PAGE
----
The book’s subtitle is The Making of a Modern Conductor, and at least half of its almost 300 pages are given over to explaining how the shy but gifted girl who always thought she was too nervous to appear in public made it to the podium. It was a strikingly traditional route that many 20th- and even 19th-century conductors would recognise: singing in choirs, learning the organ, getting a job as church organist, which led to conducting the choir; acting as a rehearsal pianist for opera companies, which led to the offer of actually conducting a performance.
Her Majesty Queen Elizabeth II, who died this year aged 96, was the longest-serving monarch of the United Kingdom. During a period of remarkable change throughout her realms and the world at large, she proved herself one of the most effective and best-loved sovereigns the nation has known. Re-read the definitive Telegraph obituary – and that of 51 other famous names who died in 2022.
Her Majesty Queen Elizabeth II died on September 8. Credit: Max Mumby / Getty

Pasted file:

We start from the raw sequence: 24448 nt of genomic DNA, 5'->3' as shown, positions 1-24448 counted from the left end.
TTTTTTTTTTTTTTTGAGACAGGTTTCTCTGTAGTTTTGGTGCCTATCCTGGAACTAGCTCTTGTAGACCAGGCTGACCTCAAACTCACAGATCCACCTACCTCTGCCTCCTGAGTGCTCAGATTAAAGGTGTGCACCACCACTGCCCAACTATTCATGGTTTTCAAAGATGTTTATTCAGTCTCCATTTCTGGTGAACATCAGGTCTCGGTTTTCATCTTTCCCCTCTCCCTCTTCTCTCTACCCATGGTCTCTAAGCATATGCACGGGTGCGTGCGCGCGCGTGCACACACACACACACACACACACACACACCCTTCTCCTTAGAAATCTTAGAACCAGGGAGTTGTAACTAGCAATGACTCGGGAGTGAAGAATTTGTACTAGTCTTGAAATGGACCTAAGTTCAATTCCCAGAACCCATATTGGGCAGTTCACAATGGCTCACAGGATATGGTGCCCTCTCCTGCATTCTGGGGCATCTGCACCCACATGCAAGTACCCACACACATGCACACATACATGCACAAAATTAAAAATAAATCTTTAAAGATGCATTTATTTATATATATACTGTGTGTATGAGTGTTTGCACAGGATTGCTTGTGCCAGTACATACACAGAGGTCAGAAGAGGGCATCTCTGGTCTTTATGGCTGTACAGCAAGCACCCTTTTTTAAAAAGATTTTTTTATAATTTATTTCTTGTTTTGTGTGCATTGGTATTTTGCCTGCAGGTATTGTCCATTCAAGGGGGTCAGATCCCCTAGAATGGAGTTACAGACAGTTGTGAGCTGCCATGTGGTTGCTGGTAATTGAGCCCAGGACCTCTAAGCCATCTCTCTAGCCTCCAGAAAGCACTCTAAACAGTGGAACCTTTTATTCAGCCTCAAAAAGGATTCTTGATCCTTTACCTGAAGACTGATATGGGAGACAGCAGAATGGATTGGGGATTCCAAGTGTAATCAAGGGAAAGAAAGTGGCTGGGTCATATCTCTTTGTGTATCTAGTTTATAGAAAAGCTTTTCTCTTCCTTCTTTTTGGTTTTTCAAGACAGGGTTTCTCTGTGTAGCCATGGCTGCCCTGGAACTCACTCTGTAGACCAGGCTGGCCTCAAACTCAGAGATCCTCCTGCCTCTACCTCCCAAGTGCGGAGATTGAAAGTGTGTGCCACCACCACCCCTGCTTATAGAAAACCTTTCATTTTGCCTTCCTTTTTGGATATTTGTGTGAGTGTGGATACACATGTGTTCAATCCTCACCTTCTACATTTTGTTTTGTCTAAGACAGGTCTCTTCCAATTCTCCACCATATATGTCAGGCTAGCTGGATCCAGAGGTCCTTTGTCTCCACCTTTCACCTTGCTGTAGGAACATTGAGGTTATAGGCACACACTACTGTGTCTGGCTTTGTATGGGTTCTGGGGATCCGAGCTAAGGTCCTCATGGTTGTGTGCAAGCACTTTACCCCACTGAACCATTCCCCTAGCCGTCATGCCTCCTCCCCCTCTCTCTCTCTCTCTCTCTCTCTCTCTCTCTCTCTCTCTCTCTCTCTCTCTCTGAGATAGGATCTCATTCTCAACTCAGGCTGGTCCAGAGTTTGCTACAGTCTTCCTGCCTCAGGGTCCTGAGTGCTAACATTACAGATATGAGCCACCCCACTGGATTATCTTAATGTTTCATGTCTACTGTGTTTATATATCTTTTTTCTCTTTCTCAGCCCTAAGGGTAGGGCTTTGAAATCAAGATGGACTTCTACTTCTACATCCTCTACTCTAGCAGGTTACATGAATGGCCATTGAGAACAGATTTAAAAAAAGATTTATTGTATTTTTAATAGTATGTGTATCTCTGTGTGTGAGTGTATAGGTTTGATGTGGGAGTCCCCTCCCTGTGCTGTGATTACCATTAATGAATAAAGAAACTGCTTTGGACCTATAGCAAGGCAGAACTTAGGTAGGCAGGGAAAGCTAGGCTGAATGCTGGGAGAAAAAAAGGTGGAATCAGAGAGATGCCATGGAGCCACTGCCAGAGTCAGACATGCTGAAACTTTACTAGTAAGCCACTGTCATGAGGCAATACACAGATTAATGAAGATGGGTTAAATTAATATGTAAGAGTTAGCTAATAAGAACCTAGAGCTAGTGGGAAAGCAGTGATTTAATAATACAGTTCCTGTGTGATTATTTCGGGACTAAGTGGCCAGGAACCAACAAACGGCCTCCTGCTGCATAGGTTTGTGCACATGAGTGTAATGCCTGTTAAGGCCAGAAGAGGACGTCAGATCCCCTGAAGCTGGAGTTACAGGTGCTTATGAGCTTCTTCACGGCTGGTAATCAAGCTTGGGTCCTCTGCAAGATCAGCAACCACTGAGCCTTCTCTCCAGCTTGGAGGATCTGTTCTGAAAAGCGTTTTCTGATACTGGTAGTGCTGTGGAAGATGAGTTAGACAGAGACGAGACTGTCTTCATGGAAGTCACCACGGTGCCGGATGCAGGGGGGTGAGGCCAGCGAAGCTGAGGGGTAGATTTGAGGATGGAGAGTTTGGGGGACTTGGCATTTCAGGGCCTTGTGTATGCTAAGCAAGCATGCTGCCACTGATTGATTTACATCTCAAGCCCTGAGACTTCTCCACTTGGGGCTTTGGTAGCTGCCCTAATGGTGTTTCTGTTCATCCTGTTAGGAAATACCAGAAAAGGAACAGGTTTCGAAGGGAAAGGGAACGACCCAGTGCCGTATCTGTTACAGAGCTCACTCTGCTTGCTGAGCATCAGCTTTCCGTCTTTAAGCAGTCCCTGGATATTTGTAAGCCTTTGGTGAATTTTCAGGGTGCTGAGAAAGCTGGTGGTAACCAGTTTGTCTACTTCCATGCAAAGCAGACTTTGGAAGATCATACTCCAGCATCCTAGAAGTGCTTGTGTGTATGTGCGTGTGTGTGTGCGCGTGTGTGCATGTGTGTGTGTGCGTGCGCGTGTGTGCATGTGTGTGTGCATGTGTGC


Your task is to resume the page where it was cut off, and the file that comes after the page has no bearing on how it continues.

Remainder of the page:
Former Pope Benedict XVI dies aged 95
Former Pope Benedict XVI Credit: Shutterstock
The former Pope Benedict XVI has died in the Mater Ecclesiae Monastery in the Vatican, a spokesman for the Holy See said.
The Kremlin chief hailed the efforts of Moscow and Beijing to counter “unprecedented Western pressure and provocations”, adding: “We aim to strengthen cooperation between the armed forces of Russia and China.”
A joint effort of several authors who do find that nobody can keep standing at the side and that “Everyone" must care about what is going on in today’s world.
We are a bunch of people who do not mind that somebody has a totally different idea but is willing to share the ideas with others and to be Active and willing to let others understand how "today’s decisions will influence the future”. Therefore we would love to see many others to "Act today".